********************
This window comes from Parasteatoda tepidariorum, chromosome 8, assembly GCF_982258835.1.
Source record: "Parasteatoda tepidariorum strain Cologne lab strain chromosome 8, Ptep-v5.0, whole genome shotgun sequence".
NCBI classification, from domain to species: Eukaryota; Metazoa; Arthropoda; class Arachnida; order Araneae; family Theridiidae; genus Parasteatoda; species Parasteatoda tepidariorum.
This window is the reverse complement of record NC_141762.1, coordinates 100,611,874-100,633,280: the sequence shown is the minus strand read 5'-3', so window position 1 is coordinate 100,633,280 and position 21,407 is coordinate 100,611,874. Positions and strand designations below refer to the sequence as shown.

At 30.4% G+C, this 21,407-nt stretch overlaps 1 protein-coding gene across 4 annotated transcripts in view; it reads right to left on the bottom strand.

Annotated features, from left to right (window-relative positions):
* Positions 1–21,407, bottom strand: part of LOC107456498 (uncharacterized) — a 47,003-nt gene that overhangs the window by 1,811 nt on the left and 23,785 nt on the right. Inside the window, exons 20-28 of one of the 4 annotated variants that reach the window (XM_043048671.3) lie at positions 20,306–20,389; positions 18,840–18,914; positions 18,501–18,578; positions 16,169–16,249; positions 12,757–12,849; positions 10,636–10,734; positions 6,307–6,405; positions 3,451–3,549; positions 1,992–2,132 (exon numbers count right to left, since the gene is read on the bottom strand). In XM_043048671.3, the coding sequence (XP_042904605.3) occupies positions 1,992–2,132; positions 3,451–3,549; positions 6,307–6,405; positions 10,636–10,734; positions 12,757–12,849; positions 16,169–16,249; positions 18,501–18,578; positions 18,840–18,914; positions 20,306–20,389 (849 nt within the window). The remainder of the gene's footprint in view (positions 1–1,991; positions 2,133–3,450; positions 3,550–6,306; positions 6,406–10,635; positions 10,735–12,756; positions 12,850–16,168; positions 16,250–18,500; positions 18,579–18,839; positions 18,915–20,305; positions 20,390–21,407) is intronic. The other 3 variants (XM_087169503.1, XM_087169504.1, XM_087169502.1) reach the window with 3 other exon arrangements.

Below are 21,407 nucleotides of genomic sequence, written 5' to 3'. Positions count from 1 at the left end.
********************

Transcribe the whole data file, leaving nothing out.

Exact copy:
This window comes from Parasteatoda tepidariorum, chromosome 8, assembly GCF_982258835.1.
Source record: "Parasteatoda tepidariorum strain Cologne lab strain chromosome 8, Ptep-v5.0, whole genome shotgun sequence".
NCBI classification, from domain to species: Eukaryota; Metazoa; Arthropoda; class Arachnida; order Araneae; family Theridiidae; genus Parasteatoda; species Parasteatoda tepidariorum.
This window is the reverse complement of record NC_141762.1, coordinates 100,611,874-100,633,280: the sequence shown is the minus strand read 5'-3', so window position 1 is coordinate 100,633,280 and position 21,407 is coordinate 100,611,874. Positions and strand designations below refer to the sequence as shown.

At 30.4% G+C, this 21,407-nt stretch overlaps 1 protein-coding gene across 4 annotated transcripts in view; it reads right to left on the bottom strand.

Annotated features, from left to right (window-relative positions):
* Positions 1–21,407, bottom strand: part of LOC107456498 (uncharacterized) — a 47,003-nt gene that overhangs the window by 1,811 nt on the left and 23,785 nt on the right. Inside the window, exons 20-28 of one of the 4 annotated variants that reach the window (XM_043048671.3) lie at positions 20,306–20,389; positions 18,840–18,914; positions 18,501–18,578; positions 16,169–16,249; positions 12,757–12,849; positions 10,636–10,734; positions 6,307–6,405; positions 3,451–3,549; positions 1,992–2,132 (exon numbers count right to left, since the gene is read on the bottom strand). In XM_043048671.3, the coding sequence (XP_042904605.3) occupies positions 1,992–2,132; positions 3,451–3,549; positions 6,307–6,405; positions 10,636–10,734; positions 12,757–12,849; positions 16,169–16,249; positions 18,501–18,578; positions 18,840–18,914; positions 20,306–20,389 (849 nt within the window). The remainder of the gene's footprint in view (positions 1–1,991; positions 2,133–3,450; positions 3,550–6,306; positions 6,406–10,635; positions 10,735–12,756; positions 12,850–16,168; positions 16,250–18,500; positions 18,579–18,839; positions 18,915–20,305; positions 20,390–21,407) is intronic. The other 3 variants (XM_087169503.1, XM_087169504.1, XM_087169502.1) reach the window with 3 other exon arrangements.

Below are 21,407 nucleotides of genomic sequence, written 5' to 3'. Positions count from 1 at the left end.